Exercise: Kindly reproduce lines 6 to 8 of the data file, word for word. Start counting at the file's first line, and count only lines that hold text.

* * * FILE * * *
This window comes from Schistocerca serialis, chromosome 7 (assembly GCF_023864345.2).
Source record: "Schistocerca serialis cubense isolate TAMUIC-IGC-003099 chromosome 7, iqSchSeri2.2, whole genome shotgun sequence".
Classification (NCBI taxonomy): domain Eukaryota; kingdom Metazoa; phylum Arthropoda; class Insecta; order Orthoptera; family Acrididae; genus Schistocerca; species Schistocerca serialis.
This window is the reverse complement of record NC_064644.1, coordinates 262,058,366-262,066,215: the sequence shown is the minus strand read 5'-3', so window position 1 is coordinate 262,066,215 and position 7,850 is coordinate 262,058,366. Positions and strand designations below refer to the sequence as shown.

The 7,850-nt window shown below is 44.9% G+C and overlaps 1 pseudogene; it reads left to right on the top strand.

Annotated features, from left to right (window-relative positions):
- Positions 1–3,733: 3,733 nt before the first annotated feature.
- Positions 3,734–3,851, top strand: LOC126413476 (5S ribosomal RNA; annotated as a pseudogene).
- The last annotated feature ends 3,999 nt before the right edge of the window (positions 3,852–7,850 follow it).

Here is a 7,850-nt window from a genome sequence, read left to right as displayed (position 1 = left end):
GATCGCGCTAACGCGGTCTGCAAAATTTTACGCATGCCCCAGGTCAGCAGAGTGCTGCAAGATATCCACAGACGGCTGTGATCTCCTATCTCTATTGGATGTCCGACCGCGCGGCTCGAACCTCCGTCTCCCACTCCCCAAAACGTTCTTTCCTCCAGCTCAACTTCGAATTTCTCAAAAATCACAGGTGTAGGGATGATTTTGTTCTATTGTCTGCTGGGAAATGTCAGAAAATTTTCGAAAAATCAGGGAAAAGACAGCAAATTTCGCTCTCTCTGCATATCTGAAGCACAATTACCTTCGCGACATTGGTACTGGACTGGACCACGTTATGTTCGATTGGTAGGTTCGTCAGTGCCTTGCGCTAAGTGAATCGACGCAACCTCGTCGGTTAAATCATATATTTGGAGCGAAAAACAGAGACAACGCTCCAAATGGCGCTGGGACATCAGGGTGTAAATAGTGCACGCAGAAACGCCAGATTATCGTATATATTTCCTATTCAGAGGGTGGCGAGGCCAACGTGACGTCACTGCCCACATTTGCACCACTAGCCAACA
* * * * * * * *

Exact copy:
Annotated features, from left to right (window-relative positions):
- Positions 1–3,733: 3,733 nt before the first annotated feature.
- Positions 3,734–3,851, top strand: LOC126413476 (5S ribosomal RNA; annotated as a pseudogene).